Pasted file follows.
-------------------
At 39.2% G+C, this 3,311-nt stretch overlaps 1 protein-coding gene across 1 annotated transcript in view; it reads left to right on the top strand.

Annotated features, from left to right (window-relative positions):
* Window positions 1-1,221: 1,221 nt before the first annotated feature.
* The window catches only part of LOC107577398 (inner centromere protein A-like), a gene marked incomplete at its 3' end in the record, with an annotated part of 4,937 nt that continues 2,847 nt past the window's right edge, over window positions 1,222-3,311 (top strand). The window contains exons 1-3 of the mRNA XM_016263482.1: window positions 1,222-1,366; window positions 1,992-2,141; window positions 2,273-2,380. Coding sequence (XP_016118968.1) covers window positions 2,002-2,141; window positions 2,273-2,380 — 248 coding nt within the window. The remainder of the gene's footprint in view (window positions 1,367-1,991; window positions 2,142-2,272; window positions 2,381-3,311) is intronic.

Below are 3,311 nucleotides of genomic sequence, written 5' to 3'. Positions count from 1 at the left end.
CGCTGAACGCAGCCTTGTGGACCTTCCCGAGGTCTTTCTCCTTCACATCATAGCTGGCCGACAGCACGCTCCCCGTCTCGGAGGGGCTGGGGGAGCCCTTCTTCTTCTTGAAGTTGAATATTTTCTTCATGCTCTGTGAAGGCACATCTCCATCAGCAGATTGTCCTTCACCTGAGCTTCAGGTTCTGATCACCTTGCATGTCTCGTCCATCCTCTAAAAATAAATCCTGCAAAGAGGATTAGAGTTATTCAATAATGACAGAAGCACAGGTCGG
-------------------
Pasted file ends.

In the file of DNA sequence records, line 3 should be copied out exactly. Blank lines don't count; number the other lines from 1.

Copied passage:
* Window positions 1-1,221: 1,221 nt before the first annotated feature.